Victoria21.3 °C10.1 °C2,738 h77 515 l
Western Australia27.2 °C14.7 °C3,212 h54 449 l

Temperature records of the last 74 years

The hottest temperature measured from 1949 to January 2023 was reported by the Tarcoola, SA weather station. In January 2019, the record temperature of 49.1 °C was reported here. The hottest summer from July to September, based on all 128 weather stations in Australia below 710 meters altitude, was recorded in 1988 with an average temperature of 16.9 °C. This average temperature will normally be measured every four to six hours, thus also including the nights. Normally, this value is 15.6 degrees Celsius.

The coldest day in these 74 years was reported by the Inverell, NSW weather station. Here the temperature dropped to -8.9 °C in July 2006. Inverell, NSW lies at an altitude of 636 meters above sea level. The coldest winter (January to March) was in 2011 with an average temperature of 23.4 °C. In Australia, it is usual to have about 1.2 degrees more at 24.6 °C for this three-month period.

The most precipitation fell in January 1981. With 45.7 mm per day, the Cairns, QLD weather station recorded the highest monthly average of the last 74 years. Incidentally, the region with the most rainfall for the whole year is around Cairns, QLD. The driest region is near Marree, SA.

Long-term development of temperatures from 1974 - 2022

In contrast to single record values, long-term development cannot simply be brought about by all weather stations in the country. Both the number and the locations are constantly changing. An average value would give a distorted result. If several measuring stations in particularly cold mountain or coastal regions are added in one year, the average would decrease as a result of this alone. If a station fails during the summer or winter months, it does not provide any values and distorts the average again. The subsequent long-term development was therefore reduced to only 5 measuring points in order to have comparable data over as long a period as possible.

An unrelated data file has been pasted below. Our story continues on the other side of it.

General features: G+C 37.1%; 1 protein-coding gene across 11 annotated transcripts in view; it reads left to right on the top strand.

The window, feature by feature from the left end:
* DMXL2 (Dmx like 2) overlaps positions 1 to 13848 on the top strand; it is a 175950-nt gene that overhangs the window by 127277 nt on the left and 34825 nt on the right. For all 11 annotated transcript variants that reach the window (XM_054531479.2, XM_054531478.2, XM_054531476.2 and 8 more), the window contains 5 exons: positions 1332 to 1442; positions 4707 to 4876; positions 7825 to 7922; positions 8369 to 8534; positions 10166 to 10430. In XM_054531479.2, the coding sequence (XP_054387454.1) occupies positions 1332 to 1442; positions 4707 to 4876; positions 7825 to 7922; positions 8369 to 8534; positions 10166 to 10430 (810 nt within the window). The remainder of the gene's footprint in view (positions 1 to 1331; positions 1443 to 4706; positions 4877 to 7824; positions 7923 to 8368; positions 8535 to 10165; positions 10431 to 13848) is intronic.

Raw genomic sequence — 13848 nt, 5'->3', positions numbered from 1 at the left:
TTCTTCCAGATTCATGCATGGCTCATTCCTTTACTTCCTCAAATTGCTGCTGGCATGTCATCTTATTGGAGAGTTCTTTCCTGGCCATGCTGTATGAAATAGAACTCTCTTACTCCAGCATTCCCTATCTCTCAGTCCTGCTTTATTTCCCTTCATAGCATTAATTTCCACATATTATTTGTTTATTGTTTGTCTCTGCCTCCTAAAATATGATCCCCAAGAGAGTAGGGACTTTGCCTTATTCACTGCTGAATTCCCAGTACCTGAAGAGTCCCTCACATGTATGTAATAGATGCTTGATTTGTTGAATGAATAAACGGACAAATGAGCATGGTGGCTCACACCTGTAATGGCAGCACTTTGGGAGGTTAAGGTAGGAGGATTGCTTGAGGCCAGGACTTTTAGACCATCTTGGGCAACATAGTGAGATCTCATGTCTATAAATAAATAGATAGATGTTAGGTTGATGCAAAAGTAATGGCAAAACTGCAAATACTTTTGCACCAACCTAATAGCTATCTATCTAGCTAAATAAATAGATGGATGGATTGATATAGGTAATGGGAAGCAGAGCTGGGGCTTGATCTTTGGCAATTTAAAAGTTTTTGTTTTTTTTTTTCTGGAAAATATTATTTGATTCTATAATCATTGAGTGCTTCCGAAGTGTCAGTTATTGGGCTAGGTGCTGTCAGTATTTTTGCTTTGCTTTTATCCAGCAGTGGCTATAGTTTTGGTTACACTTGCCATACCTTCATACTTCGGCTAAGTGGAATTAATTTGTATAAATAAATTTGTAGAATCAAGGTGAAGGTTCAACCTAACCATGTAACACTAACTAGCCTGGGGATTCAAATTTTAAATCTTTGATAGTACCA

In the years 1974 to 2022, there were only these 5 weather stations in the whole country, which reported continuous temperature values. From these weather reports, we have created a long-term development that shows the monthly average temperatures. The hottest month in this entire period was January 2019 at 27.6 °C. July 1982 was the coldest month with an average temperature of 13.7 °C.

The average annual temperature was about 20.6 °C in the years after 1974 and about 21.8 °C in the last years before 2022. So in less than 49 years, it has increased by about 1.2 °C. This trend only applies to the selected 5 weather stations in Australia. A considerably more comprehensive evaluation of global warming has been provided separately.

Long-term development of temperatures in Australia

Data basis and methodology

The data from the individual measuring stations are based on the archives of the German Weather Service, individual values averaged and supplemented by own elements. In order to determine a representative national average, average values were first calculated for each part of the country, which were then summarized at the national level. Thus, if a disproportionate number of weather stations are located in a small area, their number does not affect the national average.